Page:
The group of six walked from High Street in Leighton Buzzard, through to Aspley Guise and back, a trek of 30 miles, to raise cash for a charity which uses animals to sniff out landmines.
Matt Carroll, Chris Harrison, Richard Watts and Dave Shaw have all been friends since meeting at the Cedars school. Dan Flynn and Adam Mould have since joined the group and since lockdown two years ago the keen walkers have been eager to get further afield.
"I have been walking a lot, about 50/60kms a week”, said Matt, aged 38. “It’s a good way of easing ourselves into it and hopefully this will be the first of several longer walks.”
They set off from the High Street in Leighton Buzzard on April 7, and walked through Rushmere and Aspley Guise before heading back, a walk which took around seven-and-a-half hours.
They have already beaten their target of £200, raising £443 so far.
Matt kept pet rats as a child and was intrigued to learn African giant pouched rats, along with dogs, are used by the charity APOPO to help detect both landmines, and diseases in humans, such as tuberculosis.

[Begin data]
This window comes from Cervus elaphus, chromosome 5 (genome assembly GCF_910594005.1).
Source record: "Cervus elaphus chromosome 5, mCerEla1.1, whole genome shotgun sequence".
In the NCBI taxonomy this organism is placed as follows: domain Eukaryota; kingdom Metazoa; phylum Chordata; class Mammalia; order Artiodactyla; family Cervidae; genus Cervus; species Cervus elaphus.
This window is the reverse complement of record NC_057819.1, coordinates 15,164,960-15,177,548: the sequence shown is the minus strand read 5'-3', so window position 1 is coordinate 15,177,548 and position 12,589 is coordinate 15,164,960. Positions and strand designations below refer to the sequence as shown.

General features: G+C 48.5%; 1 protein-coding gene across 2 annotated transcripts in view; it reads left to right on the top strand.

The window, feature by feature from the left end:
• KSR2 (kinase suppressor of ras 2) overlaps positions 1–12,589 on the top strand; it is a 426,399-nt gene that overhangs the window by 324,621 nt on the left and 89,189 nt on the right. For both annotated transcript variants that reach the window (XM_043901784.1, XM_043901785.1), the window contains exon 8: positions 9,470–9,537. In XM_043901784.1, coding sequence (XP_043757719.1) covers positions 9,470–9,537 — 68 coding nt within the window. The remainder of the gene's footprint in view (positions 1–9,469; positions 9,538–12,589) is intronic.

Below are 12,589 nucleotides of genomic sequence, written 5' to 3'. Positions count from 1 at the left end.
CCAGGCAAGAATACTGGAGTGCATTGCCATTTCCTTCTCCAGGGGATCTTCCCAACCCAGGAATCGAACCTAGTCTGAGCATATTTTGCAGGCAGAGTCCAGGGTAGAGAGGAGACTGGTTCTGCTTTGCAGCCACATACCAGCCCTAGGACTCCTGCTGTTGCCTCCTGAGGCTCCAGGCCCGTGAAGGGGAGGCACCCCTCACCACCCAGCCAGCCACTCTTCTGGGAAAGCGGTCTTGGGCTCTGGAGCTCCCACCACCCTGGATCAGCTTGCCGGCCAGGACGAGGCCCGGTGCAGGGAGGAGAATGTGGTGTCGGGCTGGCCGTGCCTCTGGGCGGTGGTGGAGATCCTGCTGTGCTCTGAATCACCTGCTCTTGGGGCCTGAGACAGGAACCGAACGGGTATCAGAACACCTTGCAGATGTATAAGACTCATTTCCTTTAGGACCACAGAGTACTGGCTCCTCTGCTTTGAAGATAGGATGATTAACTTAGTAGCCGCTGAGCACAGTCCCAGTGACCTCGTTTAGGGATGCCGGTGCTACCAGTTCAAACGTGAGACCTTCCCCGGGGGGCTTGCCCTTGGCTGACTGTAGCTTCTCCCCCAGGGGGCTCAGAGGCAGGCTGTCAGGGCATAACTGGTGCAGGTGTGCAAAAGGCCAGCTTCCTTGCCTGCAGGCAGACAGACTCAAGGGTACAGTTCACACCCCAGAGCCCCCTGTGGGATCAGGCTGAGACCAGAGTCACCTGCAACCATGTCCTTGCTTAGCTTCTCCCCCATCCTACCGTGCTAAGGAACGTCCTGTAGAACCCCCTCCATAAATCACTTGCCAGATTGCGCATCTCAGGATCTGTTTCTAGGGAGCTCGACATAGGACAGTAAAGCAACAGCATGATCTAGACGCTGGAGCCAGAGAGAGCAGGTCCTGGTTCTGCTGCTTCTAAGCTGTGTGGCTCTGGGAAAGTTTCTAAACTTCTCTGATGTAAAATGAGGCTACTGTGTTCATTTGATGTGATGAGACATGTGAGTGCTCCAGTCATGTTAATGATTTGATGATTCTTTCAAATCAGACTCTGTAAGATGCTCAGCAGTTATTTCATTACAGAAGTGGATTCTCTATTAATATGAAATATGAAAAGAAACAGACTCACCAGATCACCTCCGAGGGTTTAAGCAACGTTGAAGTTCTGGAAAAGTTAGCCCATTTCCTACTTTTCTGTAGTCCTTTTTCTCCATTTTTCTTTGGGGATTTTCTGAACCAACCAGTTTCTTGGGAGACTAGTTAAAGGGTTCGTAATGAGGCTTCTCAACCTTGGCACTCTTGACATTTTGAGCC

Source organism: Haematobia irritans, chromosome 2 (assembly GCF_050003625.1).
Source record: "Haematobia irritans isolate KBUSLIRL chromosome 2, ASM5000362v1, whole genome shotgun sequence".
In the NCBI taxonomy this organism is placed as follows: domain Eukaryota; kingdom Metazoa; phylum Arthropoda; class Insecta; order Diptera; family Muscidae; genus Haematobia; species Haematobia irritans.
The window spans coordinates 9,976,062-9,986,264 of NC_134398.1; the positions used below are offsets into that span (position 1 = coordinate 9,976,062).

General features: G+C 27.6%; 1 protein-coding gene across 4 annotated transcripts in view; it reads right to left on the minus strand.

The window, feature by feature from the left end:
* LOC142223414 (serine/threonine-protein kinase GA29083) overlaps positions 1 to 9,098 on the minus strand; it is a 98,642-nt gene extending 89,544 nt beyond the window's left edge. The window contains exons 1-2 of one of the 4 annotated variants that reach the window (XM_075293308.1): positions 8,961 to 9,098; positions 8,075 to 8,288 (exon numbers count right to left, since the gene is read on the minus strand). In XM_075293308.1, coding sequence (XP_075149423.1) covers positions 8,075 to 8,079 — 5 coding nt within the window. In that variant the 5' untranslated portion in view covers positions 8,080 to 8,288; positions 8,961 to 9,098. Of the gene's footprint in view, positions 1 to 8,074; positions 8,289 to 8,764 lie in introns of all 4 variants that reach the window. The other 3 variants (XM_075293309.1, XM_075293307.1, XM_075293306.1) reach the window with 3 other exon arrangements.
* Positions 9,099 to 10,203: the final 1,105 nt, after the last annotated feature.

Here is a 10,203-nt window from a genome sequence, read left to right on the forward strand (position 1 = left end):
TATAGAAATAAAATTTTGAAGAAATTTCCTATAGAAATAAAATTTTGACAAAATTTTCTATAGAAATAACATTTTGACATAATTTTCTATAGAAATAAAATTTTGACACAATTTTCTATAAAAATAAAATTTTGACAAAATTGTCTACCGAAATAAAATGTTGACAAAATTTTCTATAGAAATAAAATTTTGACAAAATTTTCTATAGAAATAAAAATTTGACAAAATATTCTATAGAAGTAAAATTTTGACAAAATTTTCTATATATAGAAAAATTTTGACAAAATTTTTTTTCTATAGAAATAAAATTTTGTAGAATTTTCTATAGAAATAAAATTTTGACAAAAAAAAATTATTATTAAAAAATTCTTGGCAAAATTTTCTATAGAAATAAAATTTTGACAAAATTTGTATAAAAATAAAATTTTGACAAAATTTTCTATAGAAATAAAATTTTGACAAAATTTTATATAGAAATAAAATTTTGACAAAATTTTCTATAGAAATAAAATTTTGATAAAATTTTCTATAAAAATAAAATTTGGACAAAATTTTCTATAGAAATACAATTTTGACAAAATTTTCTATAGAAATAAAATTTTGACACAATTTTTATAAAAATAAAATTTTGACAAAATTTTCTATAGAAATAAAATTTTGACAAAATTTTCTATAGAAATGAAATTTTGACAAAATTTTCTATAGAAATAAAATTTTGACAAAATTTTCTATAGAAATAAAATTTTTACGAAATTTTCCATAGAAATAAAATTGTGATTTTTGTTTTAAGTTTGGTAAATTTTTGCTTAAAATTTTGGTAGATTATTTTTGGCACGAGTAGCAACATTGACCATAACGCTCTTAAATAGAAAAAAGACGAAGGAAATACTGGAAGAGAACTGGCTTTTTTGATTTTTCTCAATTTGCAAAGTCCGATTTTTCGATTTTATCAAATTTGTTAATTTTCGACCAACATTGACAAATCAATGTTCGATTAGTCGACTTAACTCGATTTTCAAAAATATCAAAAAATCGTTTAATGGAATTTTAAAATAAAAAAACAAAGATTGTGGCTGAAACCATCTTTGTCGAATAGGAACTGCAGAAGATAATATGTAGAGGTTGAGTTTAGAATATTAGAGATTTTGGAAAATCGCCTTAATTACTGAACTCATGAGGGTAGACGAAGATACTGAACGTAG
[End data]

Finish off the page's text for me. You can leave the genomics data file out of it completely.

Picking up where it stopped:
The charity works mainly in Cambodia, but Matt said there was a likelihood the unique skills of the animals could be used in Ukraine when the war there is finally over.
The scent detection animals, nicknamed 'HeroRATs' and 'HeroDOGs', help to rid the world of landmines and tuberculosis – returning safe land back to communities for development, and freeing people from serious illness so they can get back on their feet.
The charity is also training a group of the rats to protect the pangolin, now the most trafficked animal globally, from going extinct. They help to sniff out the pangolin scales from shipping containers, hopefully making them harder to traffic.
Matt said: “It was a great day, the weather was dry, sunny and windy. We all made it home tired and with sore feet, but feeling pleased we'd done it.”
To find out more about the charity and donate to the walkers go to http://www.justgiving.com/fundraising/matthew-carroll12